State officials have increased staff testing at the facility, and the governor said an infection control team was sent to the home. As of Tuesday morning, 40 of 101 residents and 24 staff members had tested positive for the virus.

What Illinois Health Officials Say Could be Early Signs of a Post-Thanksgiving Surge

As airports and travel hubs fill up with Thanksgiving travelers despite warnings from health officials in the state and country, experts are bracing for the potential of a post-Thanksgiving coronavirus surge.

But what will that look like?

According to Illinois Department of Public Health Director Dr. Ngozi Ezike, the first sign of a surge will be an increase in cases one to two weeks after the holiday.

"That will be a sign that maybe there was spreading at the Thanksgiving holiday," Ezike said during a briefing Wednesday.

Health experts have long said that hospitalizations and deaths typically follow a spike in cases, so those numbers will likely be the first indicator.

Here's When Anyone Potentially Exposed at Thanksgiving Should Get a COVID Test

Although federal and state health officials are encouraging residents not to gather for the Thanksgiving holiday due to the ongoing coronavirus pandemic, officials do have a recommendation for those who fear that they’ve come into contact with the virus over the holiday.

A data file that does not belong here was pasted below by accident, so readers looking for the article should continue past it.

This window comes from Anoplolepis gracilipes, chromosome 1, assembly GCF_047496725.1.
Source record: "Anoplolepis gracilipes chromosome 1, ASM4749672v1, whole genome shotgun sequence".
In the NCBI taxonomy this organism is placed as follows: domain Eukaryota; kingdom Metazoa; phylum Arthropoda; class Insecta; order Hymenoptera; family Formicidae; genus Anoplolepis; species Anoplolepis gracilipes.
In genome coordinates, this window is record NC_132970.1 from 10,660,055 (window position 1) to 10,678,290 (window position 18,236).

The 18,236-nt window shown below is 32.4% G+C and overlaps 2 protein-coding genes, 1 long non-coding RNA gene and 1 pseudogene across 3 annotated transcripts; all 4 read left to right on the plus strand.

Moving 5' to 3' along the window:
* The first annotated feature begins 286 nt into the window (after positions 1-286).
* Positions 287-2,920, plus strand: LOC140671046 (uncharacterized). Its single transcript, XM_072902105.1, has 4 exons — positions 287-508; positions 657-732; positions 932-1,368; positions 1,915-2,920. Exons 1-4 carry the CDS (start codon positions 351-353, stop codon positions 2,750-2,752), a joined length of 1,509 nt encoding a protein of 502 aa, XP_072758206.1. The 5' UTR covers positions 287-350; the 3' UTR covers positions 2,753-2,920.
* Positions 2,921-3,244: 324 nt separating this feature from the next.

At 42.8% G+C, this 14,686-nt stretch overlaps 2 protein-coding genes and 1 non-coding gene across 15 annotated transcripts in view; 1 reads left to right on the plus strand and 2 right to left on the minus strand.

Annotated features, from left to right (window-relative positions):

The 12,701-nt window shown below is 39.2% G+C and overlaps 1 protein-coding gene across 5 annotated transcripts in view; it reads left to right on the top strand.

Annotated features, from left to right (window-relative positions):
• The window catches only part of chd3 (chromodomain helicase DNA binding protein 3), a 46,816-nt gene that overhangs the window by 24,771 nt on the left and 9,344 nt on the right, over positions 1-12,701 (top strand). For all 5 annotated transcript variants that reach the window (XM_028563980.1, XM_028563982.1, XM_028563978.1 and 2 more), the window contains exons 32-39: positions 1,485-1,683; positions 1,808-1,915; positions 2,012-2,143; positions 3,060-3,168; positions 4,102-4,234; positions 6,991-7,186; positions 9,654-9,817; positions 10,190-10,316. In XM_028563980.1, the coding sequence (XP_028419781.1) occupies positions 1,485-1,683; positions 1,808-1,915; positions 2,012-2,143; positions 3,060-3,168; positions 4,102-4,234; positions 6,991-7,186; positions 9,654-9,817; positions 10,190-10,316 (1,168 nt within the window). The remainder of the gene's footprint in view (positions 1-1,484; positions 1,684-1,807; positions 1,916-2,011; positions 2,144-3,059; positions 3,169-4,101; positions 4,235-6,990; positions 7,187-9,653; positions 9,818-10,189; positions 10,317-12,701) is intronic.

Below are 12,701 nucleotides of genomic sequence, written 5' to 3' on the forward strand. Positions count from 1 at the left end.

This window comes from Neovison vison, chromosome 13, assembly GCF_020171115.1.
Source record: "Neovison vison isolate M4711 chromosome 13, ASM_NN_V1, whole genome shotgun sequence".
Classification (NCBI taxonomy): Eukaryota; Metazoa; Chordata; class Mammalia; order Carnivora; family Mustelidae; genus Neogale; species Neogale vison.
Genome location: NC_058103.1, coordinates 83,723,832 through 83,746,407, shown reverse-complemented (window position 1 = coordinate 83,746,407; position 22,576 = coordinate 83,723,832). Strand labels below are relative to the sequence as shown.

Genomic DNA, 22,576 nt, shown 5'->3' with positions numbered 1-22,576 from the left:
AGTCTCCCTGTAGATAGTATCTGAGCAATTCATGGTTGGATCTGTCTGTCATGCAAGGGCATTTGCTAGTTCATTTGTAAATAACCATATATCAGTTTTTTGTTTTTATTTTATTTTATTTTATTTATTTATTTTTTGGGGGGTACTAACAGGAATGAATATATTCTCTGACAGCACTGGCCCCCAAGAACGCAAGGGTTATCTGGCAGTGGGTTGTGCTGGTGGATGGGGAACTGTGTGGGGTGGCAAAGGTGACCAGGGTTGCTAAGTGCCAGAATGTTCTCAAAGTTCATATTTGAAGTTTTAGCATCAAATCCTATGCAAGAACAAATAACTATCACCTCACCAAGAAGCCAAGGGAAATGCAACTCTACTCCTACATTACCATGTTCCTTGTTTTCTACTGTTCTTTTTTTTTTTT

During a press availability Wednesday, IDPH Director Dr. Ngozi Ezikie said that state residents who fear they’ve been exposed to the virus should not immediately rush out and get tested, saying that unless they’re showing symptoms, they should wait at least one week prior to getting tested.

“We would like people to wait at least a week,” she said. “We know it can take up to 14 days to show the signs of infection if you got infected, but most people who will show a positive test by day seven.”

Although Ezike says that most infections show symptoms within a week of exposure to the virus, that is not always the case, and that residents should exercise caution for 14 days after a potential exposure.

“Always wear your mask and try to keep distance if you have been in a high-risk setting and you know you’ve potentially come into contact with others,” she said. “Take precautions before you get a test result.”